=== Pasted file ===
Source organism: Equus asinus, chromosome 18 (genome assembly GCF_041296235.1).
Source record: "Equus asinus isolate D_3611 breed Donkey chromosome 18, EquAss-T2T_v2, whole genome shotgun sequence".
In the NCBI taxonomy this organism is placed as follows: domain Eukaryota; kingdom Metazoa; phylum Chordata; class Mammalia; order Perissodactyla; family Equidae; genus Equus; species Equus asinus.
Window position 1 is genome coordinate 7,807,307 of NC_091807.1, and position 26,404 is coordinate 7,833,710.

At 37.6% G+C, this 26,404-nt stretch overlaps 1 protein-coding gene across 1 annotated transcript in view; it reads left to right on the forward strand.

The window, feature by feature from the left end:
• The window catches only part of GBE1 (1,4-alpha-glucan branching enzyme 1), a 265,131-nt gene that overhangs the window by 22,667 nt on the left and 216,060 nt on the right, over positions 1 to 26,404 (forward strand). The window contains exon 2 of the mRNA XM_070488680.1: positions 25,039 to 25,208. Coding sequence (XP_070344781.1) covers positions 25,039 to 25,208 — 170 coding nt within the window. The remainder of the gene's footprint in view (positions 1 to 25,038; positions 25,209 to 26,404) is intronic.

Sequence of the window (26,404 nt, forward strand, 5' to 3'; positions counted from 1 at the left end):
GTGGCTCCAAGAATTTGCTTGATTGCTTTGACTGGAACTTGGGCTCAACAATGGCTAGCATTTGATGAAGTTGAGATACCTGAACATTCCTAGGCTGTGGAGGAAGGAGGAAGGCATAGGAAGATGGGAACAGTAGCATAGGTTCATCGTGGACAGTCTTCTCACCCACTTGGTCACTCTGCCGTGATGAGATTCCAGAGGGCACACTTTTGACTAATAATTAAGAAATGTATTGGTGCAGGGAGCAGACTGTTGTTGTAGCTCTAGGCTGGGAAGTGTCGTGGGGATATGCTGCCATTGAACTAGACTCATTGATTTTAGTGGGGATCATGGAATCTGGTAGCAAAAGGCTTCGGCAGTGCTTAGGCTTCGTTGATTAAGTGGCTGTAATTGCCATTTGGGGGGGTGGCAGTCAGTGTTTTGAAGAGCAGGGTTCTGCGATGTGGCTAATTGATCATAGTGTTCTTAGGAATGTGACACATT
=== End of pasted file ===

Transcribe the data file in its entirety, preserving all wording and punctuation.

Source organism: Equus asinus, chromosome 18 (genome assembly GCF_041296235.1).
Source record: "Equus asinus isolate D_3611 breed Donkey chromosome 18, EquAss-T2T_v2, whole genome shotgun sequence".
In the NCBI taxonomy this organism is placed as follows: domain Eukaryota; kingdom Metazoa; phylum Chordata; class Mammalia; order Perissodactyla; family Equidae; genus Equus; species Equus asinus.
Window position 1 is genome coordinate 7,807,307 of NC_091807.1, and position 26,404 is coordinate 7,833,710.

At 37.6% G+C, this 26,404-nt stretch overlaps 1 protein-coding gene across 1 annotated transcript in view; it reads left to right on the forward strand.

The window, feature by feature from the left end:
• The window catches only part of GBE1 (1,4-alpha-glucan branching enzyme 1), a 265,131-nt gene that overhangs the window by 22,667 nt on the left and 216,060 nt on the right, over positions 1 to 26,404 (forward strand). The window contains exon 2 of the mRNA XM_070488680.1: positions 25,039 to 25,208. Coding sequence (XP_070344781.1) covers positions 25,039 to 25,208 — 170 coding nt within the window. The remainder of the gene's footprint in view (positions 1 to 25,038; positions 25,209 to 26,404) is intronic.

Sequence of the window (26,404 nt, forward strand, 5' to 3'; positions counted from 1 at the left end):
GTGGCTCCAAGAATTTGCTTGATTGCTTTGACTGGAACTTGGGCTCAACAATGGCTAGCATTTGATGAAGTTGAGATACCTGAACATTCCTAGGCTGTGGAGGAAGGAGGAAGGCATAGGAAGATGGGAACAGTAGCATAGGTTCATCGTGGACAGTCTTCTCACCCACTTGGTCACTCTGCCGTGATGAGATTCCAGAGGGCACACTTTTGACTAATAATTAAGAAATGTATTGGTGCAGGGAGCAGACTGTTGTTGTAGCTCTAGGCTGGGAAGTGTCGTGGGGATATGCTGCCATTGAACTAGACTCATTGATTTTAGTGGGGATCATGGAATCTGGTAGCAAAAGGCTTCGGCAGTGCTTAGGCTTCGTTGATTAAGTGGCTGTAATTGCCATTTGGGGGGGTGGCAGTCAGTGTTTTGAAGAGCAGGGTTCTGCGATGTGGCTAATTGATCATAGTGTTCTTAGGAATGTGACACATT